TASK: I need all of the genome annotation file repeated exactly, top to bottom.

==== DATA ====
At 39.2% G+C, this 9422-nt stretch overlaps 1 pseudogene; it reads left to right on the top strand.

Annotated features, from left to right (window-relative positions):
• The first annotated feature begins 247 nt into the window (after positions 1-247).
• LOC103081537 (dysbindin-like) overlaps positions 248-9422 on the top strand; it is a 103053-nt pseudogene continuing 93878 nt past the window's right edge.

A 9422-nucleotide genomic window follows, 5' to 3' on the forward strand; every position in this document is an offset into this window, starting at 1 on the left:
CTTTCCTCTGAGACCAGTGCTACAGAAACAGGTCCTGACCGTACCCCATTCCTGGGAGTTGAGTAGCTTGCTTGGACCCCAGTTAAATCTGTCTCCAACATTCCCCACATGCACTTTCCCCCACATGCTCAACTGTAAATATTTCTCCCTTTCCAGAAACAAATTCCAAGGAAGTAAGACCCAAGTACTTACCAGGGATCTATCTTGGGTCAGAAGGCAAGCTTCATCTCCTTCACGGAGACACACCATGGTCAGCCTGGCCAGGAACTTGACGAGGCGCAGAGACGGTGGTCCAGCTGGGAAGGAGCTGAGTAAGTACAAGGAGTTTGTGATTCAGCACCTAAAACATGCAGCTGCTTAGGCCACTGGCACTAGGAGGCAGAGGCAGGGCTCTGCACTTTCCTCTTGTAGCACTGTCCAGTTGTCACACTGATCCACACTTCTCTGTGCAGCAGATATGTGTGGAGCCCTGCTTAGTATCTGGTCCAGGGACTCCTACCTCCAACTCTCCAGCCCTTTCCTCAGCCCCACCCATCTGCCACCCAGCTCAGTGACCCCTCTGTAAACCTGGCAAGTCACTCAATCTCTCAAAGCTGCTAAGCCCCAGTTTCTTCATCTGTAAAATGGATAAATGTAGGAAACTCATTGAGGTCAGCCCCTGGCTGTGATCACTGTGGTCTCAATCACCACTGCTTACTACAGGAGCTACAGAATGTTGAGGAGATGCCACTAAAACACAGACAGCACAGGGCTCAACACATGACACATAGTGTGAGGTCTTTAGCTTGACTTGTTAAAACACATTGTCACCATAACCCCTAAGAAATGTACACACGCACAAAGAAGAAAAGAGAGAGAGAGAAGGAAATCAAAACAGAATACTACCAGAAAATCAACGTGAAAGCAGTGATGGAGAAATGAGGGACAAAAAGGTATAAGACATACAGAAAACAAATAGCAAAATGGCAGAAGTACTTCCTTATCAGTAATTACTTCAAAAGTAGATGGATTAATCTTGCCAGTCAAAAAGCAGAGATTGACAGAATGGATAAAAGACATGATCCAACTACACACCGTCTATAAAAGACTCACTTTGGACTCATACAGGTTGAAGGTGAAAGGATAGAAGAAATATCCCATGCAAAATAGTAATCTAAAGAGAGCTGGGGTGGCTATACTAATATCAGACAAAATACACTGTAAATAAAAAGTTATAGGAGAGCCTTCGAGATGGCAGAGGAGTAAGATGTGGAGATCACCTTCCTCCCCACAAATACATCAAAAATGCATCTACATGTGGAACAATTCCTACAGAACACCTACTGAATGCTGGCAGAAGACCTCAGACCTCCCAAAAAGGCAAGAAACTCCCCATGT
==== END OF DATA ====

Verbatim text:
At 39.2% G+C, this 9422-nt stretch overlaps 1 pseudogene; it reads left to right on the top strand.

Annotated features, from left to right (window-relative positions):
• The first annotated feature begins 247 nt into the window (after positions 1-247).
• LOC103081537 (dysbindin-like) overlaps positions 248-9422 on the top strand; it is a 103053-nt pseudogene continuing 93878 nt past the window's right edge.

A 9422-nucleotide genomic window follows, 5' to 3' on the forward strand; every position in this document is an offset into this window, starting at 1 on the left:
CTTTCCTCTGAGACCAGTGCTACAGAAACAGGTCCTGACCGTACCCCATTCCTGGGAGTTGAGTAGCTTGCTTGGACCCCAGTTAAATCTGTCTCCAACATTCCCCACATGCACTTTCCCCCACATGCTCAACTGTAAATATTTCTCCCTTTCCAGAAACAAATTCCAAGGAAGTAAGACCCAAGTACTTACCAGGGATCTATCTTGGGTCAGAAGGCAAGCTTCATCTCCTTCACGGAGACACACCATGGTCAGCCTGGCCAGGAACTTGACGAGGCGCAGAGACGGTGGTCCAGCTGGGAAGGAGCTGAGTAAGTACAAGGAGTTTGTGATTCAGCACCTAAAACATGCAGCTGCTTAGGCCACTGGCACTAGGAGGCAGAGGCAGGGCTCTGCACTTTCCTCTTGTAGCACTGTCCAGTTGTCACACTGATCCACACTTCTCTGTGCAGCAGATATGTGTGGAGCCCTGCTTAGTATCTGGTCCAGGGACTCCTACCTCCAACTCTCCAGCCCTTTCCTCAGCCCCACCCATCTGCCACCCAGCTCAGTGACCCCTCTGTAAACCTGGCAAGTCACTCAATCTCTCAAAGCTGCTAAGCCCCAGTTTCTTCATCTGTAAAATGGATAAATGTAGGAAACTCATTGAGGTCAGCCCCTGGCTGTGATCACTGTGGTCTCAATCACCACTGCTTACTACAGGAGCTACAGAATGTTGAGGAGATGCCACTAAAACACAGACAGCACAGGGCTCAACACATGACACATAGTGTGAGGTCTTTAGCTTGACTTGTTAAAACACATTGTCACCATAACCCCTAAGAAATGTACACACGCACAAAGAAGAAAAGAGAGAGAGAGAAGGAAATCAAAACAGAATACTACCAGAAAATCAACGTGAAAGCAGTGATGGAGAAATGAGGGACAAAAAGGTATAAGACATACAGAAAACAAATAGCAAAATGGCAGAAGTACTTCCTTATCAGTAATTACTTCAAAAGTAGATGGATTAATCTTGCCAGTCAAAAAGCAGAGATTGACAGAATGGATAAAAGACATGATCCAACTACACACCGTCTATAAAAGACTCACTTTGGACTCATACAGGTTGAAGGTGAAAGGATAGAAGAAATATCCCATGCAAAATAGTAATCTAAAGAGAGCTGGGGTGGCTATACTAATATCAGACAAAATACACTGTAAATAAAAAGTTATAGGAGAGCCTTCGAGATGGCAGAGGAGTAAGATGTGGAGATCACCTTCCTCCCCACAAATACATCAAAAATGCATCTACATGTGGAACAATTCCTACAGAACACCTACTGAATGCTGGCAGAAGACCTCAGACCTCCCAAAAAGGCAAGAAACTCCCCATGT